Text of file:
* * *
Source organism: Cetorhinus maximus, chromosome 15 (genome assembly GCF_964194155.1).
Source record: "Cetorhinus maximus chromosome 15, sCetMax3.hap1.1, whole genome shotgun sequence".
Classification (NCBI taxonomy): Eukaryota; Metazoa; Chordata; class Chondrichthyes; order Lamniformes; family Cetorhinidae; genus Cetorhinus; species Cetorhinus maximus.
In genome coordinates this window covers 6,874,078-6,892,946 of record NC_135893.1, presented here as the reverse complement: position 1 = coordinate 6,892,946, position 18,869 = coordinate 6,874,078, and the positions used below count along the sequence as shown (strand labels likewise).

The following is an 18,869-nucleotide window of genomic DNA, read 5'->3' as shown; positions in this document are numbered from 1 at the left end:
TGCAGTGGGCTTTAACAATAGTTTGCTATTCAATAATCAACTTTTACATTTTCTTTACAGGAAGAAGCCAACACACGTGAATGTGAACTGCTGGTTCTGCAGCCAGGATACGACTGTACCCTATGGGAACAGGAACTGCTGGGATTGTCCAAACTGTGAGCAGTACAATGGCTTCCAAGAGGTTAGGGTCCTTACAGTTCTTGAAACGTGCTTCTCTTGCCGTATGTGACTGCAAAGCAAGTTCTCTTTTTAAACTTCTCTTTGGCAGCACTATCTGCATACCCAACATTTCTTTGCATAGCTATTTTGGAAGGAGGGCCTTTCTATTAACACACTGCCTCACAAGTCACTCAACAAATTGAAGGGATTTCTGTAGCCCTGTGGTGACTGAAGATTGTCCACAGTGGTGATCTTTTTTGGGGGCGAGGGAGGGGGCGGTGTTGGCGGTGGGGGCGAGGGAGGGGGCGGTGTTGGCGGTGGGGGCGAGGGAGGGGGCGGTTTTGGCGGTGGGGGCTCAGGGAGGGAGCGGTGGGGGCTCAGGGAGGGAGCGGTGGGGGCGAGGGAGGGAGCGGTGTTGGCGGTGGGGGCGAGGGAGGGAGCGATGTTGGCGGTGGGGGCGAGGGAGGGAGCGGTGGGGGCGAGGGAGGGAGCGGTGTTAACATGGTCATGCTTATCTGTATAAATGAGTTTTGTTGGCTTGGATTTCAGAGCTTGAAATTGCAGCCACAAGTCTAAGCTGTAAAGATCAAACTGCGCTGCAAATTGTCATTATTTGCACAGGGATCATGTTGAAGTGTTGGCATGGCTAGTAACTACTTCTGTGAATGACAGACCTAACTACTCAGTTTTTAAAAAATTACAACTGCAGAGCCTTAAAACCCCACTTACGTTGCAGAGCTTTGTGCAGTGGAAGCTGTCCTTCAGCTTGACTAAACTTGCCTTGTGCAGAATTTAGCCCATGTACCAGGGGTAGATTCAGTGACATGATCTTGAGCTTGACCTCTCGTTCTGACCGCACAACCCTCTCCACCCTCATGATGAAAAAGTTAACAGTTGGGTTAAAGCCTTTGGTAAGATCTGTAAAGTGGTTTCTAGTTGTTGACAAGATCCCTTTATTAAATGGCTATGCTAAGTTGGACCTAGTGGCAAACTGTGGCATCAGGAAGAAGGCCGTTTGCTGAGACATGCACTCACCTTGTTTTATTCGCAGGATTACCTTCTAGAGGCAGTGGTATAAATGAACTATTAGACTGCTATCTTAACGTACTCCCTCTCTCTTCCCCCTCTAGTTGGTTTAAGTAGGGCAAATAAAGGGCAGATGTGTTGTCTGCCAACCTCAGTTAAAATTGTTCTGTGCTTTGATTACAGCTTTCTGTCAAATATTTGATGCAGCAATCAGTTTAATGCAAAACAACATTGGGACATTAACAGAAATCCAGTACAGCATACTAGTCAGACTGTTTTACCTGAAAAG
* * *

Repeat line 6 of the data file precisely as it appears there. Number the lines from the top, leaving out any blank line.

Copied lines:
TGCAGTGGGCTTTAACAATAGTTTGCTATTCAATAATCAACTTTTACATTTTCTTTACAGGAAGAAGCCAACACACGTGAATGTGAACTGCTGGTTCTGCAGCCAGGATACGACTGTACCCTATGGGAACAGGAACTGCTGGGATTGTCCAAACTGTGAGCAGTACAATGGCTTCCAAGAGGTTAGGGTCCTTACAGTTCTTGAAACGTGCTTCTCTTGCCGTATGTGACTGCAAAGCAAGTTCTCTTTTTAAACTTCTCTTTGGCAGCACTATCTGCATACCCAACATTTCTTTGCATAGCTATTTTGGAAGGAGGGCCTTTCTATTAACACACTGCCTCACAAGTCACTCAACAAATTGAAGGGATTTCTGTAGCCCTGTGGTGACTGAAGATTGTCCACAGTGGTGATCTTTTTTGGGGGCGAGGGAGGGGGCGGTGTTGGCGGTGGGGGCGAGGGAGGGGGCGGTGTTGGCGGTGGGGGCGAGGGAGGGGGCGGTTTTGGCGGTGGGGGCTCAGGGAGGGAGCGGTGGGGGCTCAGGGAGGGAGCGGTGGGGGCGAGGGAGGGAGCGGTGTTGGCGGTGGGGGCGAGGGAGGGAGCGATGTTGGCGGTGGGGGCGAGGGAGGGAGCGGTGGGGGCGAGGGAGGGAGCGGTGTTAACATGGTCATGCTTATCTGTATAAATGAGTTTTGTTGGCTTGGATTTCAGAGCTTGAAATTGCAGCCACAAGTCTAAGCTGTAAAGATCAAACTGCGCTGCAAATTGTCATTATTTGCACAGGGATCATGTTGAAGTGTTGGCATGGCTAGTAACTACTTCTGTGAATGACAGACCTAACTACTCAGTTTTTAAAAAATTACAACTGCAGAGCCTTAAAACCCCACTTACGTTGCAGAGCTTTGTGCAGTGGAAGCTGTCCTTCAGCTTGACTAAACTTGCCTTGTGCAGAATTTAGCCCATGTACCAGGGGTAGATTCAGTGACATGATCTTGAGCTTGACCTCTCGTTCTGACCGCACAACCCTCTCCACCCTCATGATGAAAAAGTTAACAGTTGGGTTAAAGCCTTTGGTAAGATCTGTAAAGTGGTTTCTAGTTGTTGACAAGATCCCTTTATTAAATGGCTATGCTAAGTTGGACCTAGTGGCAAACTGTGGCATCAGGAAGAAGGCCGTTTGCTGAGACATGCACTCACCTTGTTTTATTCGCAGGATTACCTTCTAGAGGCAGTGGTATAAATGAACTATTAGACTGCTATCTTAACGTACTCCCTCTCTCTTCCCCCTCTAGTTGGTTTAAGTAGGGCAAATAAAGGGCAGATGTGTTGTCTGCCAACCTCAGTTAAAATTGTTCTGTGCTTTGATTACAGCTTTCTGTCAAATATTTGATGCAGCAATCAGTTTAATGCAAAACAACATTGGGACATTAACAGAAATCCAGTACAGCATACTAGTCAGACTGTTTTACCTGAAAAG